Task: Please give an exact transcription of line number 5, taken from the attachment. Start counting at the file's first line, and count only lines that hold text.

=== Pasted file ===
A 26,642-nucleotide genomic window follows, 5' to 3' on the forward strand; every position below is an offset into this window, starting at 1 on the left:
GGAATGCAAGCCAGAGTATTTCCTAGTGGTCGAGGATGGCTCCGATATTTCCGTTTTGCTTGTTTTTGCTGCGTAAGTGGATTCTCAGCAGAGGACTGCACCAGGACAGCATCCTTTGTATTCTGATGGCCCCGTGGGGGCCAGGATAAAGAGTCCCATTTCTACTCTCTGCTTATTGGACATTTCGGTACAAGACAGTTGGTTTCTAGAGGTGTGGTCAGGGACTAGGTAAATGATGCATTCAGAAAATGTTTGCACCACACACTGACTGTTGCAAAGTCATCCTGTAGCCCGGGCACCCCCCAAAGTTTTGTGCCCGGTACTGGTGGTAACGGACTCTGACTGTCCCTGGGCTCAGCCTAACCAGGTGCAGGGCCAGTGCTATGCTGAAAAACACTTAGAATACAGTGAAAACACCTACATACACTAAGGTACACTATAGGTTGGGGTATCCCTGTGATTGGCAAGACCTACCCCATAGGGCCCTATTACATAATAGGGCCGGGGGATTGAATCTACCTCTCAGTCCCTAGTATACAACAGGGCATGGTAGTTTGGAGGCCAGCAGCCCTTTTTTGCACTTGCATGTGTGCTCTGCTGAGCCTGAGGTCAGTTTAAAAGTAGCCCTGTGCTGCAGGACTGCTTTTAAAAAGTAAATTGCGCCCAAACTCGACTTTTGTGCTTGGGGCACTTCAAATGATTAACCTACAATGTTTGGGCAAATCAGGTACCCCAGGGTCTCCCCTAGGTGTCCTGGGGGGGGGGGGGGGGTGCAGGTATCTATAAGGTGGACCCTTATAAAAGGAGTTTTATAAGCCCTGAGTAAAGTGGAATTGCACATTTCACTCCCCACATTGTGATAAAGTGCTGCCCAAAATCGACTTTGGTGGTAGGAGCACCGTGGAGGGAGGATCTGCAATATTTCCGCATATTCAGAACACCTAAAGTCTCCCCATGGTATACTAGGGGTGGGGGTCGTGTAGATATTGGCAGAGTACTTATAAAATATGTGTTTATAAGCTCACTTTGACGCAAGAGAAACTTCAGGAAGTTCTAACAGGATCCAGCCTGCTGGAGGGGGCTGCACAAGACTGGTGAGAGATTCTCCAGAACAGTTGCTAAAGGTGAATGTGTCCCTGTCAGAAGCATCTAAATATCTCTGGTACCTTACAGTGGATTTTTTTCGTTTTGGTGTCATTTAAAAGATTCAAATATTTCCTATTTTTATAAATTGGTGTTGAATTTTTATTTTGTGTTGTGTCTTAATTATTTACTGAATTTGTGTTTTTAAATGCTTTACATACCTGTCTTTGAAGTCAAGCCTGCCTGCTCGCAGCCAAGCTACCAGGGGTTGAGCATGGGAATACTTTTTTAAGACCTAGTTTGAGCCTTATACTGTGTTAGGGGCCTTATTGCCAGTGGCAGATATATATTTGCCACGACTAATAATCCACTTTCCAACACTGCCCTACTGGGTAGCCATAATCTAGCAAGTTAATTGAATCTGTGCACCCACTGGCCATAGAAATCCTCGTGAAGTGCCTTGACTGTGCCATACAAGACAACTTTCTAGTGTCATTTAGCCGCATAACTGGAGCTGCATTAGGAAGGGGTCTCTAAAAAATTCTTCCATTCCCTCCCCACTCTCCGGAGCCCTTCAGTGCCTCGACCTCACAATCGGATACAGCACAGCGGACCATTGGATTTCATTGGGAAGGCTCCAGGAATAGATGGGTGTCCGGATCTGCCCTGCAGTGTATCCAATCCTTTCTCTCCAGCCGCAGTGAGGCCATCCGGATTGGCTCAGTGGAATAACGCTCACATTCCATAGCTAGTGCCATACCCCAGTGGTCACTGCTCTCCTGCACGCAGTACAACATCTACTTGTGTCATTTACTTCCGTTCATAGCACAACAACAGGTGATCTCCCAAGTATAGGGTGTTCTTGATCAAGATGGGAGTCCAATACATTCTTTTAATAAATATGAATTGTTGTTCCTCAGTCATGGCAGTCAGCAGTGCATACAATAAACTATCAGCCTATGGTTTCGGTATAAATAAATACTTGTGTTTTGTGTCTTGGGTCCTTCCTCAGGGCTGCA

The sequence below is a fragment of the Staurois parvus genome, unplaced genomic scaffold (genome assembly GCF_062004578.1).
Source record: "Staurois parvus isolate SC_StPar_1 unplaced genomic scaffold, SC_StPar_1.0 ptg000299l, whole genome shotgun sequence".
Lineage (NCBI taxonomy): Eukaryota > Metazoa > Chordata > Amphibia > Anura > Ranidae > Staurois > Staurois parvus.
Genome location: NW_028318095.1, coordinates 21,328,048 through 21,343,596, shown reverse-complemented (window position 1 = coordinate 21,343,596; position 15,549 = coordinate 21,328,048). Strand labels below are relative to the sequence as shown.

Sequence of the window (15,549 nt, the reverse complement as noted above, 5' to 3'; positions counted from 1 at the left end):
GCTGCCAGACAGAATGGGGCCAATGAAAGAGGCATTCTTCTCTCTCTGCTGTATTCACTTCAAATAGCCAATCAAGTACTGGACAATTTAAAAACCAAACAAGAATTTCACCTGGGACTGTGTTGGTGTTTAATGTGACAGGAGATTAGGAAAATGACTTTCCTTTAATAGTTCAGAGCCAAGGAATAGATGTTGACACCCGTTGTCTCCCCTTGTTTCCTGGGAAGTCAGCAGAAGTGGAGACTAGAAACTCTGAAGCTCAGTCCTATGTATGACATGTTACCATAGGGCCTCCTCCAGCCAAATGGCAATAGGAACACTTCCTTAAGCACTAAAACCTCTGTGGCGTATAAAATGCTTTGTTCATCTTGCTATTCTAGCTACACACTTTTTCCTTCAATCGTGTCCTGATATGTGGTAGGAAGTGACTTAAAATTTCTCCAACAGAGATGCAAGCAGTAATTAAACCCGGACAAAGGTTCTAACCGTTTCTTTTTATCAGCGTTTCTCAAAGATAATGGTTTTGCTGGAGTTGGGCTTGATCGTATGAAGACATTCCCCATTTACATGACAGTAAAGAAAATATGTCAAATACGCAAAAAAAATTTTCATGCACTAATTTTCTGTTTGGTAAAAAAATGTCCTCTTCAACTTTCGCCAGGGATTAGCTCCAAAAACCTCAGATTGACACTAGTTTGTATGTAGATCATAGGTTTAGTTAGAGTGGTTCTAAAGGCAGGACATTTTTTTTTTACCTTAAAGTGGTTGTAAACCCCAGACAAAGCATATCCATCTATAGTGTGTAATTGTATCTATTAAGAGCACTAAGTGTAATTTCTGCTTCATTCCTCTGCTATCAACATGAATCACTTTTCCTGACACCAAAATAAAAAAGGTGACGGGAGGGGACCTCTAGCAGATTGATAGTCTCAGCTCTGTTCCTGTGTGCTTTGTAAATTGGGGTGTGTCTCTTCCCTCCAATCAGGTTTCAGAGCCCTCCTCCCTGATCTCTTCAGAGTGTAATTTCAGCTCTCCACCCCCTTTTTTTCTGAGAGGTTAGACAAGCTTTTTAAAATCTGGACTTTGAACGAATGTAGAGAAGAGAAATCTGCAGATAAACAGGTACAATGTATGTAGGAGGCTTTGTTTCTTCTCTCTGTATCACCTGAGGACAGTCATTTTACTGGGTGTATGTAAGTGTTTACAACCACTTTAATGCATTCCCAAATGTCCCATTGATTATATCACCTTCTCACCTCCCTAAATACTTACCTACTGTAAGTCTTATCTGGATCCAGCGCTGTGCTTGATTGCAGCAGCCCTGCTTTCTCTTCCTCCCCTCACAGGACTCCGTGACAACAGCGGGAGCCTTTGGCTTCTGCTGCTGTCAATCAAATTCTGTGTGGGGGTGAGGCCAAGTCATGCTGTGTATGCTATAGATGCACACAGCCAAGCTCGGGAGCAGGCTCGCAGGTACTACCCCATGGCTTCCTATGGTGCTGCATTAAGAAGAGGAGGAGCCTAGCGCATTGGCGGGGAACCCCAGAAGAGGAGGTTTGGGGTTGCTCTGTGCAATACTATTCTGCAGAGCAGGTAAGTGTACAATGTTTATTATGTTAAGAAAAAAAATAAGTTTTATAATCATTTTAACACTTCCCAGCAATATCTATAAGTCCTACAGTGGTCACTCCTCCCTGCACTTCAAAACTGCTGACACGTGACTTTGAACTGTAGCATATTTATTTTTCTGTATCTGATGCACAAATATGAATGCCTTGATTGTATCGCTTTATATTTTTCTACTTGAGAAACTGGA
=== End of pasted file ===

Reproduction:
Lineage (NCBI taxonomy): Eukaryota > Metazoa > Chordata > Amphibia > Anura > Ranidae > Staurois > Staurois parvus.